Letters 11-20-13


Mahalo for sprucing up harbor

Many thanks to Les Thuitt, Jack Ross, Ron Clark, “Red” Butler, Lex Brodie and all of the other volunteers and monetary contributors who made the entrance to Honokohau Small Boat Harbor & Marina more significant. Many of us have worked this harbor in a variety of capacities for many years and have always wanted more public awareness to our amazing fishing industry in Kona.

Thank you for your vision and thank you to everyone who made our new flag pole display (Kona Granders) at the harbor entrance possible.

Capt. Dennis Cintas

Tropical Sun Sportfishing

Kona

ACA does nothing to lower costs

I am a supporter of a single payer health care system. I was disappointed in the Affordable Care Act, also known as Obamacare. The ACA is a prime example of what happens when you try and stand in the middle of the road — you get hit by a truck.

Many Americans are finding out that reality now. For anyone to think a twenty or thirty something is going to spend any amount on health care they do not think they need is fantasy. Even if the ACA succeeds in its enrollment goals, it does nothing to bring down health care costs.

Insurance creates a giant pool of money and no incentive for individuals to price shop since the insurance company ends up paying the bill anyhow. Insurance companies have a perverse incentive toward higher costs since they must spend 85 precent of premiums on direct health care costs and can pocket the rest. Well, higher costs and higher premiums equal more money for them to keep. Fifteen percent of $1 billion is less than 15 percent of $2 billion. Where’s the cost control logic in that?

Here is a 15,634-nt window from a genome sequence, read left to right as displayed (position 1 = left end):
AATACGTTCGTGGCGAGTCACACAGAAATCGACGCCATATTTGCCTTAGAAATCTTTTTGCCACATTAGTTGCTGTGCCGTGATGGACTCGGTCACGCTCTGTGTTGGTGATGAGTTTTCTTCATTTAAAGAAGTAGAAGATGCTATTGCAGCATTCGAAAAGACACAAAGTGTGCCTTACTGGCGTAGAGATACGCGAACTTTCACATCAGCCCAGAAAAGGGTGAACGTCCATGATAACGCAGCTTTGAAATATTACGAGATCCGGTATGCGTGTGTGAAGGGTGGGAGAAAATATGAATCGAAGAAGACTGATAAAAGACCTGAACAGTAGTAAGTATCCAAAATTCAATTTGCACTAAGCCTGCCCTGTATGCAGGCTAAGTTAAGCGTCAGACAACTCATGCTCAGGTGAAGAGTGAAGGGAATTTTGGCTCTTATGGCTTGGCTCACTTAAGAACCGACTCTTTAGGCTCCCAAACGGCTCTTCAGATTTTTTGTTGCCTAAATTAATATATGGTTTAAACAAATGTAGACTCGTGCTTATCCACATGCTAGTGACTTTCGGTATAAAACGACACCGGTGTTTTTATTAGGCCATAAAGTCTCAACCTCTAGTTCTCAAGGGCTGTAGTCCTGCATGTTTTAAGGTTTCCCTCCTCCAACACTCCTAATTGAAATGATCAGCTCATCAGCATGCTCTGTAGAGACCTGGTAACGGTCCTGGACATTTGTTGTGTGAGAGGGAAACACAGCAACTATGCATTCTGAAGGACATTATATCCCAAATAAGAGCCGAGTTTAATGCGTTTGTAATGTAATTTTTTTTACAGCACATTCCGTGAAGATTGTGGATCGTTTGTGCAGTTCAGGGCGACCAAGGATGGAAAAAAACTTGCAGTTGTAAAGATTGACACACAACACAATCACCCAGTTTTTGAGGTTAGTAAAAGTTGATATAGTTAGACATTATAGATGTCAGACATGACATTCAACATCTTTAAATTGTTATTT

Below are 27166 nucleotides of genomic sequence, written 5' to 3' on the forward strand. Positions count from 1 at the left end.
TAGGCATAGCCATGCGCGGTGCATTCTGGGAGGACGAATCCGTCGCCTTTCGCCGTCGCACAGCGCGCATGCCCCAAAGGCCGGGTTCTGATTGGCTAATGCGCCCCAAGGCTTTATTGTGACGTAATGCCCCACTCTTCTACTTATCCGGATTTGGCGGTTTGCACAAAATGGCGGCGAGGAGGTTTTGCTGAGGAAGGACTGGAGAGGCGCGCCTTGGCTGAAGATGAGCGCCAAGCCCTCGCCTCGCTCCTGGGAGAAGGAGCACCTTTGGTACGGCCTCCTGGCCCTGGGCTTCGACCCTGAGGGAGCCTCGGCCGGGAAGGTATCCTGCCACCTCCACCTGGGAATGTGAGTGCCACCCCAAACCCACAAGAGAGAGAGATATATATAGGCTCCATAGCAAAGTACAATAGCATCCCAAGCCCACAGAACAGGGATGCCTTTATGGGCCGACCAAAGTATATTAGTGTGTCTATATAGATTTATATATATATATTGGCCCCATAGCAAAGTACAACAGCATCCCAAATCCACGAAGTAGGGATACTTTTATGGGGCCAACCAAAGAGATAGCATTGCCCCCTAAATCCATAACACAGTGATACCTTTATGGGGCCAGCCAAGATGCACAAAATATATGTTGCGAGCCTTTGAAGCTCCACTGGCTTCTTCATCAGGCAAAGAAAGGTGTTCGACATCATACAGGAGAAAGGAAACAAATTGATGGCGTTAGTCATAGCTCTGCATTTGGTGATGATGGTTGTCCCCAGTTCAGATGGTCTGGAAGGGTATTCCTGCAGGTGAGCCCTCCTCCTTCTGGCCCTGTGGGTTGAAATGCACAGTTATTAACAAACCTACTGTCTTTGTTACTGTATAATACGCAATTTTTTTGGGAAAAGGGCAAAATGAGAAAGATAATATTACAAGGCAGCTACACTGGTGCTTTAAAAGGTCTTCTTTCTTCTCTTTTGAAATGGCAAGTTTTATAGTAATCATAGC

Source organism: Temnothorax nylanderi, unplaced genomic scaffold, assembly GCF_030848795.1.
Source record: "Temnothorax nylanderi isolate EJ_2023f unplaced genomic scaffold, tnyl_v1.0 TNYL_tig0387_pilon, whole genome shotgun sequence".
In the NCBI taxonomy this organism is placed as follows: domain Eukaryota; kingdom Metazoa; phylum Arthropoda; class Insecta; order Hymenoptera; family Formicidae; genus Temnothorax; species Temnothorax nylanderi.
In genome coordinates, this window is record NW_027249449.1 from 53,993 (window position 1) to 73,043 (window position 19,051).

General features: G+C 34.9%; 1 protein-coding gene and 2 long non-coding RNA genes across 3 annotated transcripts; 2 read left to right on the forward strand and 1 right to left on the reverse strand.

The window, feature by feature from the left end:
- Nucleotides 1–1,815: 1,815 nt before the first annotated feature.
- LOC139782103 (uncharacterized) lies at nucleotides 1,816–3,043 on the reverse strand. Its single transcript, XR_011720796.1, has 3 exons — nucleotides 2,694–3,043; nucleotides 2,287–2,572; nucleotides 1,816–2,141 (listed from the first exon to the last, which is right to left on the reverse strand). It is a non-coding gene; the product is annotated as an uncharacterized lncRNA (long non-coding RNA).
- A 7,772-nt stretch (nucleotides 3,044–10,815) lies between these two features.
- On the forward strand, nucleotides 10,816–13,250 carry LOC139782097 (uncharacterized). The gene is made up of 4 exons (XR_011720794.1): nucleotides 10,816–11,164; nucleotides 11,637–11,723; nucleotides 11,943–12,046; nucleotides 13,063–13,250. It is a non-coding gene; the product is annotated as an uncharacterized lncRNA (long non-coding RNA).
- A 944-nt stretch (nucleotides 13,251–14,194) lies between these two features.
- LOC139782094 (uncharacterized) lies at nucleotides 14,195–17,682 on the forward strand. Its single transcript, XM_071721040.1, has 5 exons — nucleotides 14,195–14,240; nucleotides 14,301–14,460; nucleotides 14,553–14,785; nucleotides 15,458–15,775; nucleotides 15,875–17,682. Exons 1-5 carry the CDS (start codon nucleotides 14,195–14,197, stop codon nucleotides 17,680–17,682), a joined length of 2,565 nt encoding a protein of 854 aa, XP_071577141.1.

For a true market-driven approach that is not socialism, why not just allow people to get a medical care credit card backed by the government? Go to whatever doctor you want and “charge it.” The doctor gets his money right away and you get a bill but at no interest and payments capped at 5 percent of your income. This would be a huge incentive to shop for the lowest price and drive down costs. Most people would end up paying their medical debt off and some won’t but isn’t that the way it is now with Medicaid and uninsured people?

We lend money to every country in the world with little or no expectation of repayment. What’s wrong with lending money to our own citizens in medical need?

Joseph Appleton

Waimea